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What is better soldering or crimpping copper lines

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  • What is better soldering or crimpping copper lines

    I seen this program of This Old House and they were using this hand held devise that joint two copper lines together without soldering. I am going to replace all my existing lines and replaced them with copper lines. What do you recommened soldering or crimpping. Also what is the name of this unit and does your company make them.

  • #2
    danny, the tool is a propress and ridgid makes it. the fittings are made by viega.

    depending on your plumbing skills and experience, which system will be better for you.

    the tool runs approx. $2200. for 1/2''- 1'' copper.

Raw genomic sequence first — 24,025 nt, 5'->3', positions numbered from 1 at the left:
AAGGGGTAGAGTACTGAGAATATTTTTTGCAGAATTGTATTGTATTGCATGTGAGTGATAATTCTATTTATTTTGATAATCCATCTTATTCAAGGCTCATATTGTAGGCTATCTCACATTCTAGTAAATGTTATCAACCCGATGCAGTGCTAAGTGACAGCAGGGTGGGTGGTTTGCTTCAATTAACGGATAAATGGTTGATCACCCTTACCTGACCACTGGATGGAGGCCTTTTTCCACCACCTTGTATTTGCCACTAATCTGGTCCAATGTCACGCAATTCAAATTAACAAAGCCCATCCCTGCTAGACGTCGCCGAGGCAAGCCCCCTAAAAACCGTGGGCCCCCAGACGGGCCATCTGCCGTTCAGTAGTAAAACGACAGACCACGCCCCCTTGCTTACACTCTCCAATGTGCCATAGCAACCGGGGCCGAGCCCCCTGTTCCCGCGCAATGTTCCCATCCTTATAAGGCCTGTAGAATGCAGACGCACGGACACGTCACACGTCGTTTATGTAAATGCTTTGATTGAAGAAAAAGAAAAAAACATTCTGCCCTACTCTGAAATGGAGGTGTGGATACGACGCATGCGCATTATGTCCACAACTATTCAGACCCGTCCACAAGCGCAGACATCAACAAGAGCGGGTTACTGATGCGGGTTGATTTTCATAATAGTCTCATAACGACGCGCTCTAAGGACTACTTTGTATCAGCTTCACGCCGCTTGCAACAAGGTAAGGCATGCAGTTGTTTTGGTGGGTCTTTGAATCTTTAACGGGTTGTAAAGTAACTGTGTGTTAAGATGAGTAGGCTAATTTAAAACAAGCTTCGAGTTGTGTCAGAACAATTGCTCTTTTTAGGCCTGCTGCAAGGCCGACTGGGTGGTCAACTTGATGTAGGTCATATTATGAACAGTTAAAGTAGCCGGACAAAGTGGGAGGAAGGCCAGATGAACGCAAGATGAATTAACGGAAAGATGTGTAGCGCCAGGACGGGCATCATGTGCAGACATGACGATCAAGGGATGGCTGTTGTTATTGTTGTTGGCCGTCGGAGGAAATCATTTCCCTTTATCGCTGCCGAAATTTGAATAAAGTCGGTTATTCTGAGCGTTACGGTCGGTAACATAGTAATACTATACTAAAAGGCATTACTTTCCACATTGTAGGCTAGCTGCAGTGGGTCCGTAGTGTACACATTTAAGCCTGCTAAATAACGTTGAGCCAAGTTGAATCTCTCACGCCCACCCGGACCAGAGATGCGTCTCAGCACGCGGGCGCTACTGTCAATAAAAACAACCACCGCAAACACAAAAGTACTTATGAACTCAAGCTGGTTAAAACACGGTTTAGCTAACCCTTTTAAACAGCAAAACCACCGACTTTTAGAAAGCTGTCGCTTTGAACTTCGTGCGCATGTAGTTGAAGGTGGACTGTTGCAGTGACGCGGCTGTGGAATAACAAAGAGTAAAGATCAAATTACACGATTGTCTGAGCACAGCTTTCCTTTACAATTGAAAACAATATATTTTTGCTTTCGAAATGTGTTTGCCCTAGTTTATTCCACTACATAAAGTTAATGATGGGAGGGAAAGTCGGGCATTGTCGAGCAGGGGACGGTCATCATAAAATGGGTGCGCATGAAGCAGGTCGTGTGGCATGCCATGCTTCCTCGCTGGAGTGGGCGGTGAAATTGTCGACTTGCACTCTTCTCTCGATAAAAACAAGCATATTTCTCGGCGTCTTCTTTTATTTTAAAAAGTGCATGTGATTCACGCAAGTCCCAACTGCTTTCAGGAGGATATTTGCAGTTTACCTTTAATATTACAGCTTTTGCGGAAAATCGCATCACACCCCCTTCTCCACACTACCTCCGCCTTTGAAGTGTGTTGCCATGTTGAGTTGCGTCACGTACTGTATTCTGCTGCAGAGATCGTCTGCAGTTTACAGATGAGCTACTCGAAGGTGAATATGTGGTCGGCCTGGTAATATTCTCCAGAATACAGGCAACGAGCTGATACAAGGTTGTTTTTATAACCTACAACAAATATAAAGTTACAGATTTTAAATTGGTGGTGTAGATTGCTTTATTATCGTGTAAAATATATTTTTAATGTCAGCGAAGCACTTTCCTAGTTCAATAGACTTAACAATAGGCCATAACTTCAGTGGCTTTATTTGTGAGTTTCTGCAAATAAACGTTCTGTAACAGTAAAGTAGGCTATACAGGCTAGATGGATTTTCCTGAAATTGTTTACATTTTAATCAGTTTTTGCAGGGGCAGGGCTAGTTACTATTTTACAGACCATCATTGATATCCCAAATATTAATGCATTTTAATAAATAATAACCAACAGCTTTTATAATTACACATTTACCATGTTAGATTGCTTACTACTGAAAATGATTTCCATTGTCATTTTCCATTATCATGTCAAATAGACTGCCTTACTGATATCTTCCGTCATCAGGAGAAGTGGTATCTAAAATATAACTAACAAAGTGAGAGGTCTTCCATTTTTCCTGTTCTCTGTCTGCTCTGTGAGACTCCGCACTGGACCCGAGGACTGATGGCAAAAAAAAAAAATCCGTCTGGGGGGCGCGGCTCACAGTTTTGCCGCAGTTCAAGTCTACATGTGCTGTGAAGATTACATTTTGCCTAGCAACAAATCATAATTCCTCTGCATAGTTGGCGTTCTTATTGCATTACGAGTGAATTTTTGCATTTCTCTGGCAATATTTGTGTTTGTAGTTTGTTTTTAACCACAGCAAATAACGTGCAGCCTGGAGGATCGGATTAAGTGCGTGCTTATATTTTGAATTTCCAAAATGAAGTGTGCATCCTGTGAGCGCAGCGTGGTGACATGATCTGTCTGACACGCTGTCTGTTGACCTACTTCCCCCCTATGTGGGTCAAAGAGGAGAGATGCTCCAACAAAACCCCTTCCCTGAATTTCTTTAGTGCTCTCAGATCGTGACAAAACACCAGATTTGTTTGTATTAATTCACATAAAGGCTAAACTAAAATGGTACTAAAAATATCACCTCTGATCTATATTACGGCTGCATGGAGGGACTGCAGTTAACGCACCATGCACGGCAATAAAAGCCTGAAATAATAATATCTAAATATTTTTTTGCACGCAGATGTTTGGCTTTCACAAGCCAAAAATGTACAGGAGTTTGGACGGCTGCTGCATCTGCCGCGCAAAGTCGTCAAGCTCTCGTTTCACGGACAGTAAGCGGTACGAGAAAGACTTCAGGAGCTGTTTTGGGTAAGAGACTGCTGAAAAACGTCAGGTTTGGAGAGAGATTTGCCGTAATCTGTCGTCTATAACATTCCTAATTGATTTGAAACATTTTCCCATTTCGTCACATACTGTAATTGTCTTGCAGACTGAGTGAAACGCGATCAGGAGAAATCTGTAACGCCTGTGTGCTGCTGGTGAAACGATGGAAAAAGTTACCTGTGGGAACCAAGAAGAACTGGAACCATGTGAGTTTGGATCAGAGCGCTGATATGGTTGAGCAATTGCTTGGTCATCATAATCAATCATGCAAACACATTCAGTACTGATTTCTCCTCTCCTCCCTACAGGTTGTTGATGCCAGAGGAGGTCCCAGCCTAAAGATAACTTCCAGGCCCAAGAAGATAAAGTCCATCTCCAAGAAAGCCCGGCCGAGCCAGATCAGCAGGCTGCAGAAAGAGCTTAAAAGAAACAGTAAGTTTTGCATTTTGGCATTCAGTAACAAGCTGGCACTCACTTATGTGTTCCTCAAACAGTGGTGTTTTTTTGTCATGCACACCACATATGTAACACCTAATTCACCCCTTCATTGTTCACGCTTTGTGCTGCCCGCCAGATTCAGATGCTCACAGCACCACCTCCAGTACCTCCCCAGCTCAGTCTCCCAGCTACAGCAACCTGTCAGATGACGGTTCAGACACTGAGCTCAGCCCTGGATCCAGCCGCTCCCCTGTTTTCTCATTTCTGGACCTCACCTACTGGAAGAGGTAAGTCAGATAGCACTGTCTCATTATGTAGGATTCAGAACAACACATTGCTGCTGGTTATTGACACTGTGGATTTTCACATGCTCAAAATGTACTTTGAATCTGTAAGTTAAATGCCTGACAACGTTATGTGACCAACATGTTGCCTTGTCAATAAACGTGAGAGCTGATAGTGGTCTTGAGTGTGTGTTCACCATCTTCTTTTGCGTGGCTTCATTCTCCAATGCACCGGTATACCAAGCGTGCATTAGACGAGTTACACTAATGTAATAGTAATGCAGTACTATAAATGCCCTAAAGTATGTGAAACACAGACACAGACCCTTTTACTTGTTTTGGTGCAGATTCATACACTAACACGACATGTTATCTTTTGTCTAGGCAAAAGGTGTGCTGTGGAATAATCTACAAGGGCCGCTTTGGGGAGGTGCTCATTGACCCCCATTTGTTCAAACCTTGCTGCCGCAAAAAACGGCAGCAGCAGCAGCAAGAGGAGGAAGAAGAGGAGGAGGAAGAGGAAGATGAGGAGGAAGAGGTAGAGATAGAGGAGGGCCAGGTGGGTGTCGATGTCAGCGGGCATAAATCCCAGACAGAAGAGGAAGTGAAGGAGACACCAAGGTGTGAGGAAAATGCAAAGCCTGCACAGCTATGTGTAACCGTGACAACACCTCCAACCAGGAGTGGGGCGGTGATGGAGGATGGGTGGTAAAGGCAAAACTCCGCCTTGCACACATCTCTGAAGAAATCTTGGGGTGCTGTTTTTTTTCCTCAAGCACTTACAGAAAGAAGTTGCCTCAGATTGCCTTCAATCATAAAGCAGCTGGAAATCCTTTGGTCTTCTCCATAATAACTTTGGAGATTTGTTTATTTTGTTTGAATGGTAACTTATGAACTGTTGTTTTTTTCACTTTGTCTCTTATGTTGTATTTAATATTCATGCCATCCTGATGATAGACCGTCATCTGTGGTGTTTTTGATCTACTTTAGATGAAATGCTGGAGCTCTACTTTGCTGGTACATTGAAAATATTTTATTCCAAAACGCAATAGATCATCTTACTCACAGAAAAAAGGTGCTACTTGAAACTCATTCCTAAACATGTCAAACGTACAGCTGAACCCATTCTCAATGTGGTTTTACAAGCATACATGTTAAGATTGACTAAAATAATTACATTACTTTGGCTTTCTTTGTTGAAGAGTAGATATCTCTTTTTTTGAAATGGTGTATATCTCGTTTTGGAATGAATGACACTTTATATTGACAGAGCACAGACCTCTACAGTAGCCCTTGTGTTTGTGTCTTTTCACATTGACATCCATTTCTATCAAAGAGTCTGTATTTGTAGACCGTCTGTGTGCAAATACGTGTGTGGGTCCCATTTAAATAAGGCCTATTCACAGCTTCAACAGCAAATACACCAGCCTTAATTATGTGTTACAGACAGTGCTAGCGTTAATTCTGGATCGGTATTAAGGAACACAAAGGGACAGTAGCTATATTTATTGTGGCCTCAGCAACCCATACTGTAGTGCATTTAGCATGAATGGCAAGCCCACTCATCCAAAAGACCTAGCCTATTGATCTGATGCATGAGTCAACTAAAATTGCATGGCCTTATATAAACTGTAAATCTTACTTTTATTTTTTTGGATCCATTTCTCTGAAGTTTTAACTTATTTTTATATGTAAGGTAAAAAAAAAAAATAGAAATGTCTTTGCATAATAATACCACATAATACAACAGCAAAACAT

a torch runs approx. $50.
    propress is not rocket science.
    soldering is a skill, especially when you have water and water soluable flux. not to mention an open flame.

    truthfully, if you plan on making a living in plumbing, then i would invest in the propress. if it's a 1 shot deal, i would solder with coaching from someone that knows how to solder. applies if you're not a plumber.

    if you're not a plumber, i would suggest that you hire a licensed plumber and work on the project as their helper. this should save some money and give you a proper understanding to solder and repiping.

    once again these comments are meant for a non profesional.

    give me a little more info and i can steer you in the right direction.

    rick.
    phoebe it is

    Comment


    • #3
      I don't claim to be a plumber. I repiped my old house with cpvc. Very easy to work with, very few tools. The only thing is threaded connections seem to need 10 turns of teflon tape to seal. (I Think this is true with any type of plastic threaded connections). The one bathroom I did 24 years ago and no problems so far.
      Best, Dennis......

      Comment


      • #4
        A couple of issues:

        1) I do not advocate plastic pipe for domestic water in a building. In my opinion, plastic expands and contracts too much with heat. There are those who disagree.